And while testing for COVID-19 is not yet available for those house visits, Jaksha said they are working to have tests soon to help health authorities safely and efficiently track COVID-19 cases.

"House calls are crucial for other patients, too, because we can do stitches, strep tests, and IV fluids for those that don't have flu or COVID-19 symptoms, but don't want to go somewhere where they'd risk exposure," Jaksha said.

Texas Health Resources also has a mobile unit for house calls called DispatchHealth, which is seeing an increase in calls.

"We are seeing a significant increase in demand, with requests for care up 40% nationally," DispatchHealth said in a statement. "Our goal is to keep the most vulnerable patients home and out of crowded environments and, with our model, DispatchHealth is uniquely positioned to help do that. We intend to see anyone and everyone who requests and needs care. As long as our teams and others have appropriate protective personnel equipment, we will visit, evaluate, and ensure patients recover at home or escalate to a higher level of care if needed. We have ordered tests for COVID-19, but like many providers, we don't yet have that capability and hope to soon."

Medical City also has a virtual care program that you can access through any device.

Texas Health Aetna is also stepping up to the telemedicine cause with an app and website called Anytime-MD. It works closely with local hospitals and has a partnership with DispatchHealth to send a triage team to a home if necessary.

A spokesperson with Anytime-MD said wait times are only a few minutes and doctors can text a patient when they are ready to be seen.

DialCare is another local telemedicine service based in Frisco offering similar physician and mental health programs through an app or on a computer. Doctors are also available 24/7.

"With the emergence of Coronavirus (COVID-19) across the U.S., telemedicine has become a valuable resource that has been called out on a local, state and national level, to help flatten the curve of infection and keep patients and health care providers connected by phone or video around the clock," said DialCare president Jeremy Hedrick in a statement. "DialCare’s national network of licensed physicians stands ready 24/7 to be a resource in providing much-needed virtual access to care and information for anyone who wants to speak with a physician without having to go to a physical office location."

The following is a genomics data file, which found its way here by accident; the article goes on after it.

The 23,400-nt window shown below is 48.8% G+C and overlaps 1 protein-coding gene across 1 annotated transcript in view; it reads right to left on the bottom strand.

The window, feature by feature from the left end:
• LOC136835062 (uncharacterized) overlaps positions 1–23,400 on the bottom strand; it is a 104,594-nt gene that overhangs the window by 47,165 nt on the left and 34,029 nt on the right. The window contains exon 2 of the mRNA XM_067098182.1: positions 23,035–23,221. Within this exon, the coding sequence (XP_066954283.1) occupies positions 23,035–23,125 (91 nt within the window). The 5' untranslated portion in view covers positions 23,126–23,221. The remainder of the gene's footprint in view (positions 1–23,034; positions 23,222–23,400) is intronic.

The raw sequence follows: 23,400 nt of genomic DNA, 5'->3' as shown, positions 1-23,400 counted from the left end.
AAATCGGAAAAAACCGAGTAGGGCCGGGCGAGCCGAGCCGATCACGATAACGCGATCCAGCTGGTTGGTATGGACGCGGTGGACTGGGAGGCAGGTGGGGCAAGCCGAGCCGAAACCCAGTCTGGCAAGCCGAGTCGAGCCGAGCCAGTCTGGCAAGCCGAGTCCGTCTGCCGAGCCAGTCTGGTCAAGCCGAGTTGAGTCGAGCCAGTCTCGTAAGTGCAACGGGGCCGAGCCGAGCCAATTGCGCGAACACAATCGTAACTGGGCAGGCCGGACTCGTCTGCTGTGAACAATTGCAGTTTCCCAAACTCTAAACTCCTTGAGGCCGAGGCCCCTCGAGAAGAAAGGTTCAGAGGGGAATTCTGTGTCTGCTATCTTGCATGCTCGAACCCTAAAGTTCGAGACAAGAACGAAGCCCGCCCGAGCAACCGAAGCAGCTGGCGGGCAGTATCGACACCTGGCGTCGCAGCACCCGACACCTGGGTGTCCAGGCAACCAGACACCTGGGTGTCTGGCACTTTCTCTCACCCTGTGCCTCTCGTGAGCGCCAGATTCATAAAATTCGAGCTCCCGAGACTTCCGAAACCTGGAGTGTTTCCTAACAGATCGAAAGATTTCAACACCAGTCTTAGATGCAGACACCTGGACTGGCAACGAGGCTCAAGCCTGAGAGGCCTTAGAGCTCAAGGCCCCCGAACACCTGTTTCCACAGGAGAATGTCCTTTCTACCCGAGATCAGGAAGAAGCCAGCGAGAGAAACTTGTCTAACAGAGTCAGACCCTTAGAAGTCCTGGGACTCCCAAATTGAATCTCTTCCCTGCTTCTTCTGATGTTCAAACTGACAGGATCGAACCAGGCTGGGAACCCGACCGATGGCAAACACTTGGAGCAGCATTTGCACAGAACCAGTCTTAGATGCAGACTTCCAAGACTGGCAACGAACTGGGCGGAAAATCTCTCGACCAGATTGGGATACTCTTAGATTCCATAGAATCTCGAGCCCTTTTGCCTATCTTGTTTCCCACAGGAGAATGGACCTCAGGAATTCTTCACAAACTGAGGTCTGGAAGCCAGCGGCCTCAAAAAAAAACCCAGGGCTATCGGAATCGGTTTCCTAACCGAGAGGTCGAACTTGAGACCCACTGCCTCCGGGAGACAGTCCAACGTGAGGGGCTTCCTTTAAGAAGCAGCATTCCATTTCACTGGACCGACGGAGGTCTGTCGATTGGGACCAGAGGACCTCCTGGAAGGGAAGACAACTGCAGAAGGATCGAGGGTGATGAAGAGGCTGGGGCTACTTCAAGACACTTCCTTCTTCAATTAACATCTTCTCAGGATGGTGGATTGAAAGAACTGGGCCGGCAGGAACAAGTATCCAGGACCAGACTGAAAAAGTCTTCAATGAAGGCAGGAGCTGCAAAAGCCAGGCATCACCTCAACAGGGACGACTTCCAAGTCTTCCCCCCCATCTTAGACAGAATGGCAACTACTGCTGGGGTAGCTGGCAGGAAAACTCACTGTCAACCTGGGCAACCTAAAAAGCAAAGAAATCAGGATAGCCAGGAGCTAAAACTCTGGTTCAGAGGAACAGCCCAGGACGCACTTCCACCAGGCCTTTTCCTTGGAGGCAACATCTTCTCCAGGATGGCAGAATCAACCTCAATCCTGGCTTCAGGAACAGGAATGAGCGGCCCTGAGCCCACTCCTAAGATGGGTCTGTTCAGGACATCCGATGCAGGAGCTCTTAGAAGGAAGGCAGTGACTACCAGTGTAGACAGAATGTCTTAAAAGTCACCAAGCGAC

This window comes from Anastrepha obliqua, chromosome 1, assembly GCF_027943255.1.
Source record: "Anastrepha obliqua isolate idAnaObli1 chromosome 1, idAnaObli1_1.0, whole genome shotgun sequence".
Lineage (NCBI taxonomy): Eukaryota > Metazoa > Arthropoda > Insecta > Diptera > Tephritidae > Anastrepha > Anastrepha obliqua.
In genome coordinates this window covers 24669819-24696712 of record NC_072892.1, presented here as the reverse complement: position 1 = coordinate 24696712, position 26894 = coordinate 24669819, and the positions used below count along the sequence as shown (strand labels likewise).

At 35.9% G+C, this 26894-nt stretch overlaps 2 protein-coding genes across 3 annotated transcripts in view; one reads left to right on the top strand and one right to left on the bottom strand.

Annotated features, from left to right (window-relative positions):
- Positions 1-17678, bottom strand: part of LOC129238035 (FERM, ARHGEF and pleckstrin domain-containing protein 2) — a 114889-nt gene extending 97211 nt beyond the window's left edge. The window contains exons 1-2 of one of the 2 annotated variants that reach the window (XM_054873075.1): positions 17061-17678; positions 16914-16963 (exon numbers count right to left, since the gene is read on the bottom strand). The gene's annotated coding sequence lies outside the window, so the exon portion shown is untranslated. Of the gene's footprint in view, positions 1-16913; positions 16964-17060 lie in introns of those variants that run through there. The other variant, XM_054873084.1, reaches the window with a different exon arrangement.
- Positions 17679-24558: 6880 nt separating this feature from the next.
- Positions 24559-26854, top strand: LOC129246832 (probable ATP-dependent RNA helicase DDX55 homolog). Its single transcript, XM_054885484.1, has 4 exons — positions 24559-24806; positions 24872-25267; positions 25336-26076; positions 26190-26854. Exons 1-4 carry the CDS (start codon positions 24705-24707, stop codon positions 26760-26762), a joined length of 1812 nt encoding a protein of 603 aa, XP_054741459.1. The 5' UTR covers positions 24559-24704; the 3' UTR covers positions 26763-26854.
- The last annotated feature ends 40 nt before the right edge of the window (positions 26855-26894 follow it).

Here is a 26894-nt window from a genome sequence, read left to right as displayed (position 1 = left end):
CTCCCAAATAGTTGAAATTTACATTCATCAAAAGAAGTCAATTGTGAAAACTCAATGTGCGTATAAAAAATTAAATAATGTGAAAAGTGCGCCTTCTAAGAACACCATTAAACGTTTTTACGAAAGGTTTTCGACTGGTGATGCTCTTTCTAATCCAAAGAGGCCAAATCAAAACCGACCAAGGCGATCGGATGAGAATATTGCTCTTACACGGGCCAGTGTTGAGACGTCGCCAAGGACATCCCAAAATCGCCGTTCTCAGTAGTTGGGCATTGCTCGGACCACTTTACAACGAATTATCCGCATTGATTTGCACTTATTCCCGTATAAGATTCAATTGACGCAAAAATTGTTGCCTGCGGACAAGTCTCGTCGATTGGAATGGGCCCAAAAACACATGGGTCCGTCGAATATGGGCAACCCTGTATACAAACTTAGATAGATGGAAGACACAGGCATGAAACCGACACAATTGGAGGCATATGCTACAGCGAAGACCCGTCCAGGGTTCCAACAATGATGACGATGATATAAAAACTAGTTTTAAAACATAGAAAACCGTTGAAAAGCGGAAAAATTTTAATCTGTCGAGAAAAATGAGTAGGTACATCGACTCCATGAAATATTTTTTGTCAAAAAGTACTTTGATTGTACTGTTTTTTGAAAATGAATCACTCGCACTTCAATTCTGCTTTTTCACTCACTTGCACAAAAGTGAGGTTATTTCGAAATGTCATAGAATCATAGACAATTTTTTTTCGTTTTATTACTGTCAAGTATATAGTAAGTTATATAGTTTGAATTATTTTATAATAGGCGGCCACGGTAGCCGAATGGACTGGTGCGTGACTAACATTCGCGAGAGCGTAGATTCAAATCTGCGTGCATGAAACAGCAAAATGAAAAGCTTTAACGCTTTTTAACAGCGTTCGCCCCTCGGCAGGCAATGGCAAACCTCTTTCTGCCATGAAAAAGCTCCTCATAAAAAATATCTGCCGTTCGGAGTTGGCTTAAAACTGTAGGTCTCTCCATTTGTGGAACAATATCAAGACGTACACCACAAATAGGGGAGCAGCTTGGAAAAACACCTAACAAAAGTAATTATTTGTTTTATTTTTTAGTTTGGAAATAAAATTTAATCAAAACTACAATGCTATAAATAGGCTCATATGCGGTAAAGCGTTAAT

Health Insurance Coverage

Many health insurance companies use different telemedicine options for their customers and all video calls are usually free if covered by your insurance.

If your health insurance does not cover telemedicine or if you don't have insurance, many companies offer services for a flat rate. Remedy does video calls for $49. Others will make house-visits for between $75 to $150 or more dollars. Do some research and determine which option is best for you.

And if you're worried about wait times, doctors said to be patient. While call volumes are up, companies are working to accommodate as many people as possible.

"We have more patients than ever who are trying telehealth and video visits and are surprised at how effective it is," Jaksha said. "Even with the longer wait times from this surge, our patients seem to be appreciative of the convenience. And, from an insurance standpoint, it's really simple."

Telemedicine Company Waives Fees

One telemedicine service is suspending its basic primary care consultation fee for patients seeking services including prescription refills or other medical needs for people who are sheltering in place, under home quarantine or unrelated to coronavirus. says patients can waive fees by using the promo code GERMFREE.

"We are getting a lot of calls for the Covid-19 test and we are seeing patients accordingly as this is still regular flu season and allergy season.  If the patient meets the current requirements for COVID-19 testing we will refer them to the proper local testing center to be tested," said John Marruffo with